Occupational pension schemes – and their existing and future members – and contributions made by employers to employees’ personal pension schemes are covered by UK age discrimination legislation (the pension provisions of theEmployment Equality (Age) Regulations 2006 (as amended) as incorporated into the Equality Act 2010 (‘EA’)). This legislation prohibits discrimination on the grounds of age by employees or trustees of occupational pension schemes.
It is usual for pension schemes to have a number of age related provisions but, in the wake of the EA and former legislation, unless these provisions can be objectively justified or are subject to a specific exemption, they may give rise to an age discrimination claim. A provision will be objectively justified where it is a ‘proportionate means of achieving a legitimate aim’ i.e. There is a business need that the aim actually meets that could not be achieved in a less discriminatory way. In the context of occupational pensions, this could be something like the need for employment planning.
There are some important specific exemptions for employers when working out who should be a member of a pension scheme:
It is acceptable to set minimum and maximum ages for admission to a scheme; to require a minimum level of salary before someone is admitted to a scheme (as long as it is no more than the lower earnings limit); to establish a minimum or maximum age at which the pension scheme can be joined, including different levels for different groups of workers (this does not apply to life assurance only schemes) and a minimum pensionable service requirement (no more than two years) in order for members to be eligible to specific benefits; to close a scheme to new members; or touse age criteria in actuarial calculations.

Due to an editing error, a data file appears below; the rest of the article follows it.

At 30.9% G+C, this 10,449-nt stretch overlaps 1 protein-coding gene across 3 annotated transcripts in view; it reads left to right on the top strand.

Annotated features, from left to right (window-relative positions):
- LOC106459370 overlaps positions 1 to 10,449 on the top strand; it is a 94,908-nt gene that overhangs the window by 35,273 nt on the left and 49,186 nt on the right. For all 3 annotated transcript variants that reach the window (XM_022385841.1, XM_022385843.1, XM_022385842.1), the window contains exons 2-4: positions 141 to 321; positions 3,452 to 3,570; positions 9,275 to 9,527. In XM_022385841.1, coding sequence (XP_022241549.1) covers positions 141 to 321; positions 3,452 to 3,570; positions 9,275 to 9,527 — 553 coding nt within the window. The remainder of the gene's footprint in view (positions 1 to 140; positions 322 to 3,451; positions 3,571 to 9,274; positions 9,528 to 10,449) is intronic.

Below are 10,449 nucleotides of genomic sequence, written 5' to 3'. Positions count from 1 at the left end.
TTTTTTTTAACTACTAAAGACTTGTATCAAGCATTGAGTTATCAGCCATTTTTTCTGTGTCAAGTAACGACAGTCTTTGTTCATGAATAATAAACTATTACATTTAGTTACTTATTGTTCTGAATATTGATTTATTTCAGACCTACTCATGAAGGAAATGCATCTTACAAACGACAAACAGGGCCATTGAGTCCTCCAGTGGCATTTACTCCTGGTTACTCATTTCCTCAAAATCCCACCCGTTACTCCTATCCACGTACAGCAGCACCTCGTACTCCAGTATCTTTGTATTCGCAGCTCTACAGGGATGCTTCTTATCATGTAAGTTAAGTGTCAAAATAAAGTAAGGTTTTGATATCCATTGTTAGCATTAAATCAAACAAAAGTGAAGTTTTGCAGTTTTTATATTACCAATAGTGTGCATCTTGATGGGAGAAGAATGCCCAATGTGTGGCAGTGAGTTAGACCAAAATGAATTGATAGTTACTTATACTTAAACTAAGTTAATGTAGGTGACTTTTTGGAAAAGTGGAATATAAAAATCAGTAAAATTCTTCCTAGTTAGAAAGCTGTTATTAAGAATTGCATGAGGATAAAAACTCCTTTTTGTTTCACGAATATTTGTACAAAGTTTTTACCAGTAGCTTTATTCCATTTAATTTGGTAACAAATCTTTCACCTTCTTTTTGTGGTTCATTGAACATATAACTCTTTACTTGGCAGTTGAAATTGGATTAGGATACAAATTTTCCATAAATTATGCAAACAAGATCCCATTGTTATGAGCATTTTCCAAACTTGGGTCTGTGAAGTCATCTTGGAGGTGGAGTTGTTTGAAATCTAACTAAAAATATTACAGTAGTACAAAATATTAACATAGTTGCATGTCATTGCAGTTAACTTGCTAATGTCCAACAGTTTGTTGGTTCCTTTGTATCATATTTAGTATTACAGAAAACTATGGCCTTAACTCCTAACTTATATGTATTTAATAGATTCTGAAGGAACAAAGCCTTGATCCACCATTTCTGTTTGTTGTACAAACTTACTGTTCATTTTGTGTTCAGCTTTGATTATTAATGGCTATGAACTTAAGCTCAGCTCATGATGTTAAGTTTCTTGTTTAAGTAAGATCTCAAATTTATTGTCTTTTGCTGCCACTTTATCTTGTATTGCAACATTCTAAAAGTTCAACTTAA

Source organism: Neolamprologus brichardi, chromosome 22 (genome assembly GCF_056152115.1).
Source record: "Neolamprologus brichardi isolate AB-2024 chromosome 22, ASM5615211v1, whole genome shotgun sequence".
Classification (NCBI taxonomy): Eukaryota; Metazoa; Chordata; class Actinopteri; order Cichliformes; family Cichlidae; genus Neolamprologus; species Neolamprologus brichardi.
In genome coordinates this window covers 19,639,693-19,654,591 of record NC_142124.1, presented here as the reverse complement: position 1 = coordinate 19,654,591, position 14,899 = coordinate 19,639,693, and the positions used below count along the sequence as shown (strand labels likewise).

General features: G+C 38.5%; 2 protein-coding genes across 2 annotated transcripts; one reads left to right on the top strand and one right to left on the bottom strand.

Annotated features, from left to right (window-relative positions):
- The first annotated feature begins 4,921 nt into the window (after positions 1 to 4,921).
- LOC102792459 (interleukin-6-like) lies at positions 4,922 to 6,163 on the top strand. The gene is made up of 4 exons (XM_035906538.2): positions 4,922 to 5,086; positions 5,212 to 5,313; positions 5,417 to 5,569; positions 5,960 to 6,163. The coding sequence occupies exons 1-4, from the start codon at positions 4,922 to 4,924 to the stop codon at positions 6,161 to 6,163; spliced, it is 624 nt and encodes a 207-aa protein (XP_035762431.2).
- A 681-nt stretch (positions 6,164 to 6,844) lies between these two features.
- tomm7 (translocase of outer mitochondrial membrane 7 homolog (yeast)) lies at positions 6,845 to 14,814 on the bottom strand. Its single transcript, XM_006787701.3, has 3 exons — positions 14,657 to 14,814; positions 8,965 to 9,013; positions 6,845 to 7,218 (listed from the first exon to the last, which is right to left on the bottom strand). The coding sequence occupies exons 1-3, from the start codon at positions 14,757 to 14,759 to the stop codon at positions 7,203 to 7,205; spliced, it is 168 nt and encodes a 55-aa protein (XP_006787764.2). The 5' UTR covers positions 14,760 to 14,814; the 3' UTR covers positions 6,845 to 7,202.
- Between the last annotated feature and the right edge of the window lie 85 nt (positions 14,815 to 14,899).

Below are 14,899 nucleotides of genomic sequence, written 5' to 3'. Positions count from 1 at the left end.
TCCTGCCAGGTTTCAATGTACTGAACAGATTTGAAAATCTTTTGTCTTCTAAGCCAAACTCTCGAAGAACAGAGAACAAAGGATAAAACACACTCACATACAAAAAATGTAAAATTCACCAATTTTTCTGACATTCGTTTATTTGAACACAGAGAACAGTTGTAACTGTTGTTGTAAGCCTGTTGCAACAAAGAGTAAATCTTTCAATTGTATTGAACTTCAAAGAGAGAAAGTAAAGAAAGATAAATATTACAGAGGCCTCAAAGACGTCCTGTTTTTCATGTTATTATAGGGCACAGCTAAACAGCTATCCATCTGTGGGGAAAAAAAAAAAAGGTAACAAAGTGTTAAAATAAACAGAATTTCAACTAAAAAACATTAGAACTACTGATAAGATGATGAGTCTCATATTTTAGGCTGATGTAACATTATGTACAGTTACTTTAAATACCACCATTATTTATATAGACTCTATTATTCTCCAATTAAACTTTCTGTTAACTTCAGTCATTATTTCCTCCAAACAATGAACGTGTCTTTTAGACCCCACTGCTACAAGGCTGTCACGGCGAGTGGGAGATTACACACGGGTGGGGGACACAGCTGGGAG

In terms of contributions, a pension scheme may have pay related benefits and contribution rates. Where contributions are age-related and made into money purchase schemes this will be exempt where the aim is to ensure more equal emerging benefits.Age-related contributions can be made to final salary schemes in order to meet the cost of benefits provided and pension increases based on years of service or on age will be exempt where the aim of this is to maintain older pension scheme members’ pension value. Rates of contributions that are made equally into money purchase schemes, regardless of the age of members will also be allowed.
When dealing with retirement for ill health or redundancy, an employer can set a minimum age for the payment of an age related benefit; stop life assurance cover where there has been a retirement on the basis of ill health once the normal retirement age under the scheme (or age 65 if there is none) is reached; or award additional pensionable service to members retiring because of ill health.
Where there is a case of age discrimination
The first port of call is the trustees of the pension scheme who are capable of amending the pension scheme in order to make sure it complies with the EA, if that is what is required. An Employment Tribunal will hear a complaint of age discrimination or, as long as the pension scheme dispute resolution service has been used and exhausted, a complaint can be made to the pensions ombudsman.